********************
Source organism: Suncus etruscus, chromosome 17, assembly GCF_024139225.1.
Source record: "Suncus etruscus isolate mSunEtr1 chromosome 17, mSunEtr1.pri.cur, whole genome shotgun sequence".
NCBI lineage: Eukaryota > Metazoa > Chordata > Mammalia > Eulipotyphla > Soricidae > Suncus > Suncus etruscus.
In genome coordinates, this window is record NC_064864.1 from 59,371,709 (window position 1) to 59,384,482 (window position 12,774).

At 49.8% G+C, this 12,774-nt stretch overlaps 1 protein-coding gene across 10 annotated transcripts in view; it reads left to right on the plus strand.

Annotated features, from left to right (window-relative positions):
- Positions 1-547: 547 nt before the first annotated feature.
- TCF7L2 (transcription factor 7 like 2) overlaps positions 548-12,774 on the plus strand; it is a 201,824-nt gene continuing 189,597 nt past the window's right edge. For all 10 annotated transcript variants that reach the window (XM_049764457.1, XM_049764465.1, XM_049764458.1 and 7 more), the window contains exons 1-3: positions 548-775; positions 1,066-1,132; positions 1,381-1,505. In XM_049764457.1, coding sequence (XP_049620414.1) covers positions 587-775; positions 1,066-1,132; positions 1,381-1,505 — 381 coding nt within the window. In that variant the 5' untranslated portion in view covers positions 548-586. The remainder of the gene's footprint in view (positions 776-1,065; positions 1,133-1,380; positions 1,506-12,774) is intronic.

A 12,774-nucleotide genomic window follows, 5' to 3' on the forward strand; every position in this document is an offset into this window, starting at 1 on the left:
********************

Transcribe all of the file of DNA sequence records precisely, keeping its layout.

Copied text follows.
Source organism: Suncus etruscus, chromosome 17, assembly GCF_024139225.1.
Source record: "Suncus etruscus isolate mSunEtr1 chromosome 17, mSunEtr1.pri.cur, whole genome shotgun sequence".
NCBI lineage: Eukaryota > Metazoa > Chordata > Mammalia > Eulipotyphla > Soricidae > Suncus > Suncus etruscus.
In genome coordinates, this window is record NC_064864.1 from 59,371,709 (window position 1) to 59,384,482 (window position 12,774).

At 49.8% G+C, this 12,774-nt stretch overlaps 1 protein-coding gene across 10 annotated transcripts in view; it reads left to right on the plus strand.

Annotated features, from left to right (window-relative positions):
- Positions 1-547: 547 nt before the first annotated feature.
- TCF7L2 (transcription factor 7 like 2) overlaps positions 548-12,774 on the plus strand; it is a 201,824-nt gene continuing 189,597 nt past the window's right edge. For all 10 annotated transcript variants that reach the window (XM_049764457.1, XM_049764465.1, XM_049764458.1 and 7 more), the window contains exons 1-3: positions 548-775; positions 1,066-1,132; positions 1,381-1,505. In XM_049764457.1, coding sequence (XP_049620414.1) covers positions 587-775; positions 1,066-1,132; positions 1,381-1,505 — 381 coding nt within the window. In that variant the 5' untranslated portion in view covers positions 548-586. The remainder of the gene's footprint in view (positions 776-1,065; positions 1,133-1,380; positions 1,506-12,774) is intronic.

A 12,774-nucleotide genomic window follows, 5' to 3' on the forward strand; every position in this document is an offset into this window, starting at 1 on the left: